I also wanted to see how he wrote Michael too, so I could go ahead and just kind of stay in line with that for people who would read his book and then go to read my book. That it was to feel more like one person had written them.

BD: Is there anything that you can tease as far as any favorite moments that you created entirely on your own to expand upon the story that you got in the script? Or was there any specific character whose point of view you love diving into specifically?

TW: I love writing from Michael’s point of view, or as much as you can get into his point of view. It was a real challenge to get just a little on the surface of his point of view, because there’s not really anything in there as far as we know. According to Loomis in that first movie, there’s nothing in there. So I wrote him kind of like I would write a shark. It’s just stimulus and response. What stimulus attracts his attention, and what does he do about it? Sharks and animals like that, they just are what they do. So I kind of made it like that. But at the same time, there were things in the script that allowed me to push that just a bit, so I could kind of get into his point of view just a little bit more. You have a basic idea of how he’s reacting. Those are just little touches.

The biggest thing that I added was that there was someone in the script that doesn’t show up in the movie for a little bit. Then I added more about the other patient who escaped from the hospital. There are some scenes in the script, small things, where he’s there. He was also in the developed a little bit more in John Passarella’s novelization. The character [Tovoli] is one of the people that are standing outside with Michael in that very first scene in 2018 where the podcasters are approaching him.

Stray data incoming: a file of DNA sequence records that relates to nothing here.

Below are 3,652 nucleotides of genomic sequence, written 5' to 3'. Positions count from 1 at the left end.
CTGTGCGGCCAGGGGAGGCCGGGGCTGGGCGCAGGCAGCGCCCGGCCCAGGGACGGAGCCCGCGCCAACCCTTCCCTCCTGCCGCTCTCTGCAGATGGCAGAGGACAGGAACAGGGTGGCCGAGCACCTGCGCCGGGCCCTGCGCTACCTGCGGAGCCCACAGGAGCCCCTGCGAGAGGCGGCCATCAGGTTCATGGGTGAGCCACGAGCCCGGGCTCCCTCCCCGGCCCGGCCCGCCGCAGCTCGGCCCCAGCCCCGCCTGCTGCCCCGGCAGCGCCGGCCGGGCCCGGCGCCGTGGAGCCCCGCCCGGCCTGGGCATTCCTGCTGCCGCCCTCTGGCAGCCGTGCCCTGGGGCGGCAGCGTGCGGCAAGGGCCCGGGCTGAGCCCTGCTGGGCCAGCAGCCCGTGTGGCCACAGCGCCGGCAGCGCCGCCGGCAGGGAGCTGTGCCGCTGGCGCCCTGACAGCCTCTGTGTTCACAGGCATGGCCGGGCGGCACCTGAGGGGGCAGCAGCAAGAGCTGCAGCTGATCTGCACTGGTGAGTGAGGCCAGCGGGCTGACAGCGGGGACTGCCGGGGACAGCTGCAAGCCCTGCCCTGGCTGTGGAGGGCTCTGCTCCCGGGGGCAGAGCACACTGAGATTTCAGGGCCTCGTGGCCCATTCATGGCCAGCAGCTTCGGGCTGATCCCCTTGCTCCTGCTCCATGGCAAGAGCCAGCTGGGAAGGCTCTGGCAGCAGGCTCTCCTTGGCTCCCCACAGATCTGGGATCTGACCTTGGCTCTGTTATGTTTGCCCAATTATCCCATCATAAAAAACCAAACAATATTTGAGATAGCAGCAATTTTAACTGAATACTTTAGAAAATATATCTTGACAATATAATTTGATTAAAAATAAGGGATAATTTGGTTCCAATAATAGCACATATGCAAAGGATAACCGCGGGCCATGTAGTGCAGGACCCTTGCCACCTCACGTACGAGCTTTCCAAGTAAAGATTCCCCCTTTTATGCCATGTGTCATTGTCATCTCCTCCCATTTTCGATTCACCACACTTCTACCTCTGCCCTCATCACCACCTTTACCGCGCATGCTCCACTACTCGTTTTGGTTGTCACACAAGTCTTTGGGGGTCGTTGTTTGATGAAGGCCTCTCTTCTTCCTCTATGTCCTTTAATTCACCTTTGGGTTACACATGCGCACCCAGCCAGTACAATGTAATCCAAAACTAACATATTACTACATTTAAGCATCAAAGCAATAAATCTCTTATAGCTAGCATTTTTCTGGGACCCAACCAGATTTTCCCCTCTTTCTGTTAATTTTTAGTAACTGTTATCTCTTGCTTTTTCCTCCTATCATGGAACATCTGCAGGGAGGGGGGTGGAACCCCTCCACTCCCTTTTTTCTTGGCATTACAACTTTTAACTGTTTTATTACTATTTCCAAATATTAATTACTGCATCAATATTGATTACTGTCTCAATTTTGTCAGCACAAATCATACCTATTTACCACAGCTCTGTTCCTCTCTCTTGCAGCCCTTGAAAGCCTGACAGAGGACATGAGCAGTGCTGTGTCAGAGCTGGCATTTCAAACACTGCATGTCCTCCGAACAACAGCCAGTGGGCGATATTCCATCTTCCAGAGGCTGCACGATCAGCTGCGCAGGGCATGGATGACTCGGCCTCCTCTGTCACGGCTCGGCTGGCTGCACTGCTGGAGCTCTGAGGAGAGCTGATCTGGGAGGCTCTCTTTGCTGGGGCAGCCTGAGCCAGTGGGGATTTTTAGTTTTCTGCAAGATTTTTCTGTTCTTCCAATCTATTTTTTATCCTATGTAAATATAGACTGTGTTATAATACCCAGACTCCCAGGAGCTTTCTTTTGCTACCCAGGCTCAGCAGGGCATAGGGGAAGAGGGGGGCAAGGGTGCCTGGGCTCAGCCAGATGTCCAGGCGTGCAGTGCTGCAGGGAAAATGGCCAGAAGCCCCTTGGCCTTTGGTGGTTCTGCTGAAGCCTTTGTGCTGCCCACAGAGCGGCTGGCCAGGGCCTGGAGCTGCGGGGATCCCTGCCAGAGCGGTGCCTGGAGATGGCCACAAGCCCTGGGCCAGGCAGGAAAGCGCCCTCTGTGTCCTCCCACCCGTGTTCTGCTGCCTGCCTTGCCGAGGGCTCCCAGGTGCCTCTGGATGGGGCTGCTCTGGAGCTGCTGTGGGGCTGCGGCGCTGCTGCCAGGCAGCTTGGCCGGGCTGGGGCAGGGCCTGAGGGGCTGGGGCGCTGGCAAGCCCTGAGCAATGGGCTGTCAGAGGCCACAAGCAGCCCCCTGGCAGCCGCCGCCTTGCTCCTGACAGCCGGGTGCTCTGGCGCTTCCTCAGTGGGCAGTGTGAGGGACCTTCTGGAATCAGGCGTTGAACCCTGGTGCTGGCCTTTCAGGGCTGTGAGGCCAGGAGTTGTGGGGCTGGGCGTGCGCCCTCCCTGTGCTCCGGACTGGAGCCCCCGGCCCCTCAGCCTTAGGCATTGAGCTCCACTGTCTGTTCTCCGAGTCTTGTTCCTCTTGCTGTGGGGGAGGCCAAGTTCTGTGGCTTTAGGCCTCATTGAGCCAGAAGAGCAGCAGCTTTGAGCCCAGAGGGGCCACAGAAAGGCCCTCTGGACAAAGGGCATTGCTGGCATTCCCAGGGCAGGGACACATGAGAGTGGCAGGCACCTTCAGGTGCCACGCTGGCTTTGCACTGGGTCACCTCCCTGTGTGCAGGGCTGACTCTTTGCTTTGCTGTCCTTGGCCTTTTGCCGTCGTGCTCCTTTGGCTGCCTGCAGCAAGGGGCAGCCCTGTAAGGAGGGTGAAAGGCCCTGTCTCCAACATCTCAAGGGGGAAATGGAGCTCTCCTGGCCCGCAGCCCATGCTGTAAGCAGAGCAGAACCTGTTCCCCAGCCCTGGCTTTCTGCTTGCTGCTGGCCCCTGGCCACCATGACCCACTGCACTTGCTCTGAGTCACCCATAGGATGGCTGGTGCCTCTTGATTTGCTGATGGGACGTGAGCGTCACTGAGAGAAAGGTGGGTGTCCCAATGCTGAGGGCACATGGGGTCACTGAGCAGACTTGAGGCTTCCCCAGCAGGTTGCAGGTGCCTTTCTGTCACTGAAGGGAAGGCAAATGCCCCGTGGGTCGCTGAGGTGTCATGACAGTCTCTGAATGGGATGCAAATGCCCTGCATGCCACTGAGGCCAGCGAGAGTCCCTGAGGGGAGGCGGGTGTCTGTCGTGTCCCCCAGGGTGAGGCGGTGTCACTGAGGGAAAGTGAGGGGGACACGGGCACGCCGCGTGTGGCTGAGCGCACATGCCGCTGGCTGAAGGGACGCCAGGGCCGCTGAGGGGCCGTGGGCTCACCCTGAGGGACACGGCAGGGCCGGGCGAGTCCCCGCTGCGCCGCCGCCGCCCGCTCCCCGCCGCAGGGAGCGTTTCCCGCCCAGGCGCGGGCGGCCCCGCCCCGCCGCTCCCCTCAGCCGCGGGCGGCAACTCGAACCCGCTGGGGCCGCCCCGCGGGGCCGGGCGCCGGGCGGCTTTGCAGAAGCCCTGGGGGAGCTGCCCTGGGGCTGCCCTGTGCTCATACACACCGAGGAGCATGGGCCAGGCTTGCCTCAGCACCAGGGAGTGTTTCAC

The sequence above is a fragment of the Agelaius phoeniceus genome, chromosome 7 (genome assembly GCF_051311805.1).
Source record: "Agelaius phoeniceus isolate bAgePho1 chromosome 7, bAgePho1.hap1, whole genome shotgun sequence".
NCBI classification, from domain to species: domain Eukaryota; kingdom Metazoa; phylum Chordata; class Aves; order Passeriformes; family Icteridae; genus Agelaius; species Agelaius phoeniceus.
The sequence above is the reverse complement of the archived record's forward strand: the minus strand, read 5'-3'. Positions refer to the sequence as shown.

But I got a chance to develop him a little more. I’ve got a backstory about how he ended up in the hospital. And … he was so terrified with all the people chasing them, I was able to write from his point of view for that. So that was a lot of fun.

I had two different editors on the project, and one of them was a big Halloween fan. So she and I together, we seeded little Easter eggs throughout the book, just for fun.

For example, there’s a pizza delivery. I can’t remember if it was in the script or I put it in there, but it wasn’t named. So we named it White Horse Pizza so we could reference the Rob Zombie movie, just to see if anybody notices or gets mad because we put some Rob Zombie’s Halloween in there. We have other little touches like that throughout that don’t do anything to disrupt the story, but they’re just there for fun. So all of that was good.

Getting to write Loomis was awesome, even if it was just for that one scene. I was really pumped when I read the script and saw that there was a flashback to the first movie, or at least the time of the first movie. So that was really cool. Just as a Halloween fan, there was just so much to enjoy about writing the book.

BD: Novelizations are sometimes based on early drafts which can change throughout the course of production, giving us books that can differ wildly from the final films. Was it similar in this case?